Bulgaria marks unprecedented growth in the global ranking of economic freedom. The country ranks 23rd out of 165 countries and territories included in the Economic Freedom Around the World 2022 study, published by the Market Economy Institute in association with Canada’s Fraser Institute.
This year’s edition is based on 2020 data (the latest internationally comparable data for all countries). For another year, Hong Kong and Singapore topped the ranking, followed by Switzerland, New Zealand, Denmark, Australia, USA, Estonia, Mauritius, and Ireland. At the bottom are Venezuela, Sudan, and Zimbabwe.
Where is Bulgaria and why is it so far ahead?
The study ranked Bulgaria in 23rd place – among the freest countries, but the assessment of economic freedom in the country is actually decreasing. The result of Bulgaria is 7.69 points (out of the maximum 10 points), which is a decrease of 0.10 points compared to last year.
The reason for Bulgaria’s rise in the ranking by as many as 8 positions is actually the deterioration of freedom in a number of countries. The average result of the countries of the world marked a record collapse – in 2020 it was 0.16 points lower than in 2019. This erases a decade of growth and increased economic freedom around the world, and the decline is more than three times greater than that reported in the immediate aftermath of the 2008-2009 financial crisis. Thus, the Covid-19 pandemic is becoming the biggest catastrophe for economic freedom on a global scale.
However, this is precisely what allows Bulgaria to overtake many countries. While in 2020 most of the other member countries significantly increase transfers and subsidies, take on new debts and print money, in Bulgaria these negatives are delayed and on a relatively limited scale – compensations are relatively few, measures are relatively loose.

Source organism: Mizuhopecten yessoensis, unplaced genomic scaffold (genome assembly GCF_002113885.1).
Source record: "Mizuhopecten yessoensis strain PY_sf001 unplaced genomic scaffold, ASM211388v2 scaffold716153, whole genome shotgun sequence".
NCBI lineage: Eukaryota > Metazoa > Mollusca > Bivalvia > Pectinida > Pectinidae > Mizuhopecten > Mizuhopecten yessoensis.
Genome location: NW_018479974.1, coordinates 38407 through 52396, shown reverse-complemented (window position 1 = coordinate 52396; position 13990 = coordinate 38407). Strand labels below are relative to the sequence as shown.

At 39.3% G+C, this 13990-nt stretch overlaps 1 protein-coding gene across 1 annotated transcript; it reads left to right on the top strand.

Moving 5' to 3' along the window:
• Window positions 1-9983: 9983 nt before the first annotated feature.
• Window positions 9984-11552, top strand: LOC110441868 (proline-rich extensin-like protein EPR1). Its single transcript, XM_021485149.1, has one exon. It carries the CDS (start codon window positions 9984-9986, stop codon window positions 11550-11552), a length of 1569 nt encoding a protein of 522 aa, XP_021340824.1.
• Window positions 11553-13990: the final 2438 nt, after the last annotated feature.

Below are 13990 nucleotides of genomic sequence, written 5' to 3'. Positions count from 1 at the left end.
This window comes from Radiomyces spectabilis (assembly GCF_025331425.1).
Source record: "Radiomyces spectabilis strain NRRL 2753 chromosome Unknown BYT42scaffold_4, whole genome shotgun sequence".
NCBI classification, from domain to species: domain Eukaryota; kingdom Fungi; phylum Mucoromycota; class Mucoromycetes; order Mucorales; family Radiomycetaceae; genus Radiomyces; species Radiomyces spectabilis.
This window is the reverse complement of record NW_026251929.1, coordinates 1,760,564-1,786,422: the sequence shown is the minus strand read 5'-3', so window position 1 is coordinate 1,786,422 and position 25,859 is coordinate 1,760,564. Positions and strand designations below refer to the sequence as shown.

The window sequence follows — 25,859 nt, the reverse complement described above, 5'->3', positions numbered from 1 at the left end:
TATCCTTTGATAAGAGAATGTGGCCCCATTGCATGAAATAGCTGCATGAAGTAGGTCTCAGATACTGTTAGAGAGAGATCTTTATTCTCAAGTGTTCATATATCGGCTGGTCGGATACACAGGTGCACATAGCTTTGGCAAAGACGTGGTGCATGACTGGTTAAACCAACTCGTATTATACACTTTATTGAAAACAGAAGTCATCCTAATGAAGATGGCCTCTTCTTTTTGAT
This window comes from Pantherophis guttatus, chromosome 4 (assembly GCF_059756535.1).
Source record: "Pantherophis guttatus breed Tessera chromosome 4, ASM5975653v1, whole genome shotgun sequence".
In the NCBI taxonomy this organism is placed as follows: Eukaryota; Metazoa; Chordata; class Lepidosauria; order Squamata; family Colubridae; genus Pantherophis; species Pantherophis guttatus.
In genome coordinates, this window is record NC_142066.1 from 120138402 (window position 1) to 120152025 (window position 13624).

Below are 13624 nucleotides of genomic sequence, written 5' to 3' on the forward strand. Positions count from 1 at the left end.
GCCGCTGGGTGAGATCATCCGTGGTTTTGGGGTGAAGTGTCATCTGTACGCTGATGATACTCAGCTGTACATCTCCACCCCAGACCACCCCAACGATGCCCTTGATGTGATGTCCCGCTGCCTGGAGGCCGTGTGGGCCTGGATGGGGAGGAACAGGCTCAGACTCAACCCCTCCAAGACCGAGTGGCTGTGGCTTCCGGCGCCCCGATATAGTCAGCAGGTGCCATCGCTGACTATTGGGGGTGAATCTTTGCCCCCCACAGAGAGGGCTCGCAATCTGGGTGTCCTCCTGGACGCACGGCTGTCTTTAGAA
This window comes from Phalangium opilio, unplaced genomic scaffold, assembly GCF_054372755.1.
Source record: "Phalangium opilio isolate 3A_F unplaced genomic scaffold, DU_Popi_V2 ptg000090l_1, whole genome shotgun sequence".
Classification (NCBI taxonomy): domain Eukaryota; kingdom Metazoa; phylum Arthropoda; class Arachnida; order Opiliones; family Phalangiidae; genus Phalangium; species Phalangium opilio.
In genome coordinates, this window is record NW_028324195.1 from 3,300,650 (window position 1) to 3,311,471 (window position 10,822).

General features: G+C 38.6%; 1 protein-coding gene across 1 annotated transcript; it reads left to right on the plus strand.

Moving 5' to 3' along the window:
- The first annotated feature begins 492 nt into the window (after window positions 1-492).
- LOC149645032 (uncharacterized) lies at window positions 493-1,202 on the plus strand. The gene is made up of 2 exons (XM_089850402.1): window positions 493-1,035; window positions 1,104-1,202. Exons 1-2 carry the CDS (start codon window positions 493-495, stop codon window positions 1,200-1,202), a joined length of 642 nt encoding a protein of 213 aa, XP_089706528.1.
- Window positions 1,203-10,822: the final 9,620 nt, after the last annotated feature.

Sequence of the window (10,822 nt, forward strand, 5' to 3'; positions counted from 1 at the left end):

A comparison of the most crisis-affected components of the index shows the large decrease in results in European countries. Austria loses half a point due to increased redistribution and subsidies in the country. Spain loses a quarter of a point for stable money on falling stocks and money printing. Portugal loses almost a full point because of the increase in its public debt.
Where Bulgaria really performs well
Apart from the improvement in the ranking due to the deterioration of other countries, Bulgaria has some anchors that have consistently provided stability over the years and actually show high marks and a good place in the ranking of the index. These are low income taxation (flat tax), stable money (currency board), low tariffs (EU membership), free credit (a large number of banks) – long-term policies for growth and prosperity that the Institute for Market Economy has defended since its inception.
What are the problems
In the weakest category for Bulgaria – “Legal system and property rights” – there is no improvement. The result is 5.96 points, or 0.02 points more than last year’s edition, despite the low base. The country’s performance is particularly poor in the impartiality of the courts, trust in the police and protection of property rights (all with less than 5 points). Thus, while in the other member countries the scores are around 8 points, Bulgaria’s result is close to that of countries such as Uruguay, Bhutan, Mongolia, India.
A weak legal system and protection of property rights hinders investment, entrepreneurship and long-term economic development, and this cannot be compensated for and overcome by better achievements in other measures of freedom.
Other such factors, which are not visible from the result of Bulgaria in the index (and not only in this one), are the formal implementation of legislation and the large regional differences. In a number of components, the index takes into account the provisions in the normative acts, rather than actually whether and how they are implemented (especially in the category reporting regulations). This is particularly pernicious when corruption is widespread, illegal regimes are in place, there is dominance of one employer, institutions do not work, and courts do not act as a corrective to other authorities to ensure justice.